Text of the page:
The results of his study suggest that the onychomadesis epidemic which occurred in Taiwan was significantly associated with the HFMD caused by the CA6 infection. In addition to onychomadesis, our study found that HFMD patients with CA6 infection presented with more widespread skin lesions and more profound tissue destruction. The CA6 strains circulating in 2010 differed from those circulating before 2010, not only in terms of clinical manifestations, but also in the genetic sequences of the VP1 genes.
The fact that HFMD patients with CA6 infection had more widespread skin lesions also explains the difference in the percentage of nail abnormalities in CA6 and non-CA6 HFMD cases. Expanded skin site involvement in our study indicated a broad spectrum of direct cell infection by the CA6 virus. Onychomadesis is a painless, non-inflammatory nail change that is idiopathic or results from a wide range of systemic diseases or drug exposures . The mechanism of onychomadesis in our study remains unclear. It has been speculated that onychomadesis occurs secondary to inflammation of the nail matrix or maceration associated finger blisters . In the outbreak of hand, foot, and mouth disease (HFMD) which occurred in Finland in 2008, in which onychomadesis was a common symptom, Osterback et al. detected CA6 in shed nail fragments of a patient who had onychomadesis following a HFMD episode by using RT-PCR and suggested that CA6 virus replication damaged the nail matrix, resulting in onychomadesis . Although direct evidence of a viral infection in the nail matrix was not obtained, our study adds to the mounting evidence of a causal relationship between CA6 HFMD and nail abnormalities.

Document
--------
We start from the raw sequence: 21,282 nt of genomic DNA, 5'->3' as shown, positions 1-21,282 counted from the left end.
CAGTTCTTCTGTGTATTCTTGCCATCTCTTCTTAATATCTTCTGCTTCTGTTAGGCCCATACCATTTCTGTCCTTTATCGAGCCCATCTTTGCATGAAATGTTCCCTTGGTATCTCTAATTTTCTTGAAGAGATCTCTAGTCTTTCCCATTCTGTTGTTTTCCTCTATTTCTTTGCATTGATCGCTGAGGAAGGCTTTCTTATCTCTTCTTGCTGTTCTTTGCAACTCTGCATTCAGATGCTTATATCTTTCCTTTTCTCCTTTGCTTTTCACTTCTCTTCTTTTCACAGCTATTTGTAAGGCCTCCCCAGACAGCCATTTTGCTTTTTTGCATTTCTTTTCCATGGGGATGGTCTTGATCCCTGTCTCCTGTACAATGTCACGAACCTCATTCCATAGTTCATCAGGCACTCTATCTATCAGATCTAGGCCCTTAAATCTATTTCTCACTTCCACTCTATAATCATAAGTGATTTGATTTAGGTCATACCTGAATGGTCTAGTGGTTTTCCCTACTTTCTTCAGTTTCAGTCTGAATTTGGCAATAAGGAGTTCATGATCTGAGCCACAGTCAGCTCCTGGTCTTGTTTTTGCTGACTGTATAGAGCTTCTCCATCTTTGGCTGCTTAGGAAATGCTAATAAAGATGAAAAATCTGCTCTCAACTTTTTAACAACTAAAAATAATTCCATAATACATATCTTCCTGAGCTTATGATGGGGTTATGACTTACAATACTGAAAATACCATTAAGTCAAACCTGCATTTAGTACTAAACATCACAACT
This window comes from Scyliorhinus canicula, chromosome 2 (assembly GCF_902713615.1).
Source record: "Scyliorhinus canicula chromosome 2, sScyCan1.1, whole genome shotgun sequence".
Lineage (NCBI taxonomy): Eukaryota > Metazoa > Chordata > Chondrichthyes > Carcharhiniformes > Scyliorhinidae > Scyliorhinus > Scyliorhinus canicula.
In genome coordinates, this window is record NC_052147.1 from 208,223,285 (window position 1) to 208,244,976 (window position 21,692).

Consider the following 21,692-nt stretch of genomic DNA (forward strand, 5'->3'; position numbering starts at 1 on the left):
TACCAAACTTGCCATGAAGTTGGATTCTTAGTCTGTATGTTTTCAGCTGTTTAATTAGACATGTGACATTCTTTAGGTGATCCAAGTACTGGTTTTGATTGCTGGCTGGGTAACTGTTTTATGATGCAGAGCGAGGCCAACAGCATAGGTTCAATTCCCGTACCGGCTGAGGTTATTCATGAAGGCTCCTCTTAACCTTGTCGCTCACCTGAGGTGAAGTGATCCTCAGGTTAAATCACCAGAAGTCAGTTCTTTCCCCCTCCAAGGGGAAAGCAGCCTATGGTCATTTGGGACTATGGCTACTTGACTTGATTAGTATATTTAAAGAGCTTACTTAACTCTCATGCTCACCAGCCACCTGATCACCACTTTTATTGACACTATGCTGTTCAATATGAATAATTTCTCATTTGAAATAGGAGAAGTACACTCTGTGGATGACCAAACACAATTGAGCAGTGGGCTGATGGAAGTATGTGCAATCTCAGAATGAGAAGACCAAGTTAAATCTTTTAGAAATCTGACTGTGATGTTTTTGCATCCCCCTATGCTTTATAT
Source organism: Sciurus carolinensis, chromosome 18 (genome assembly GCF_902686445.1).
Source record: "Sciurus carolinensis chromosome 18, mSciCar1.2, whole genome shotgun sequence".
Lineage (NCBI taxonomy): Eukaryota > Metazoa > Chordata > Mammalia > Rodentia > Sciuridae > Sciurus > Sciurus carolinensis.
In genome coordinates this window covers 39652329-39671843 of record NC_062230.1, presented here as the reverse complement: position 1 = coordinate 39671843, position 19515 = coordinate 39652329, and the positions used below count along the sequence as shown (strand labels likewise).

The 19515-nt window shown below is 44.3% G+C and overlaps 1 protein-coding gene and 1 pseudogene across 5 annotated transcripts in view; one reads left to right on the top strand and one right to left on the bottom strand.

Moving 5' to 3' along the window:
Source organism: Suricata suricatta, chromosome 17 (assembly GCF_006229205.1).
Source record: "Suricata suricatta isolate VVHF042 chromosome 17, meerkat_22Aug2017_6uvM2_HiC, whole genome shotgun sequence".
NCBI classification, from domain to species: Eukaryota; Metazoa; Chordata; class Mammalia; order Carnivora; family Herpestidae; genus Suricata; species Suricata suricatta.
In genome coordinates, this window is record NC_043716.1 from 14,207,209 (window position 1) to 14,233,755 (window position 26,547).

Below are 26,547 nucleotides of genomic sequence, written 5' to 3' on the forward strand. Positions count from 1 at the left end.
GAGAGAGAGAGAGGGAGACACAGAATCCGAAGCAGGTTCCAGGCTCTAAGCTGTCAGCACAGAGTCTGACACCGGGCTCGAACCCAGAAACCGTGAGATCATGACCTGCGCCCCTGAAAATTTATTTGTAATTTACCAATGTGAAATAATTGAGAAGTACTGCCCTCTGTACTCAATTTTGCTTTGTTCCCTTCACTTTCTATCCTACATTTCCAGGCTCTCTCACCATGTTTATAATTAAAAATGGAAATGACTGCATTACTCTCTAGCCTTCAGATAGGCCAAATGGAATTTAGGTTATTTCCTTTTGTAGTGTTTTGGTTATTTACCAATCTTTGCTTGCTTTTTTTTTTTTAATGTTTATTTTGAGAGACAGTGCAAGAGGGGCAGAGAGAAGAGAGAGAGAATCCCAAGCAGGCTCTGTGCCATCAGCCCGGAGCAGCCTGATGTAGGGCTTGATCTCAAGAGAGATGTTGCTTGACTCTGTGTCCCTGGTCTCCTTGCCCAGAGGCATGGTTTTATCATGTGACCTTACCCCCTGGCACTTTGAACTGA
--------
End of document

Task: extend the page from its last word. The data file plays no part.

In addition to CA6 infection, we found that some patients with echovirus 30, EV71, and CA16 infection also experienced nail abnormalities. In an onychomadesis outbreak in Spain, Davia et al. found that several serotypes of enteroviruses, such as coxsackieviruses A5, A6, A16, B1, B3, echoviruses 3, 4, and 9, and enterovirus 71, may cause onychomadesis, in addition to the major enterovirus serotype, coxsackievirus A10, and concluded that more than one enterovirus serotype was implicated in the nail matrix arrest outbreak . Our study supports this observation. However, there were no reports of nail abnormalities associated with the aforementioned enterovirus serotypes in Taiwan. Whether or not another enterovirus serotype, other than CA6, is associated with nail changes warrants further investigation.
The validity of virus isolation results was crucial to the study. Specimens obtained from skin blisters were the most appropriate for microbiological studies for HFMD. The majority of the specimens were obtained from pharyngeal swabs and we took the specimens within 3 days of HFMD onset. Although the results of the pharyngeal swabs did not provide direct evidence of a causal relationship, we believe that there is a high degree of association between CA6 and HFMD.
There are several limitations to this study. Recall bias of enrolled patients may exist because of the telephone interview. The gap period between the telephone interview, which was carried out in early 2011, and the HFMD episode may have been as long as 8 months, and the enrolled patients may not have been able to accurately describe the details of onychomadesis or the skin sites involved. In addition, the prevalence of the nail changes may have been underestimated due to patients' unawareness of them. Since the nail changes associated with HFMD are generally painless, the presence of nail changes may not have drawn the attention of the patients.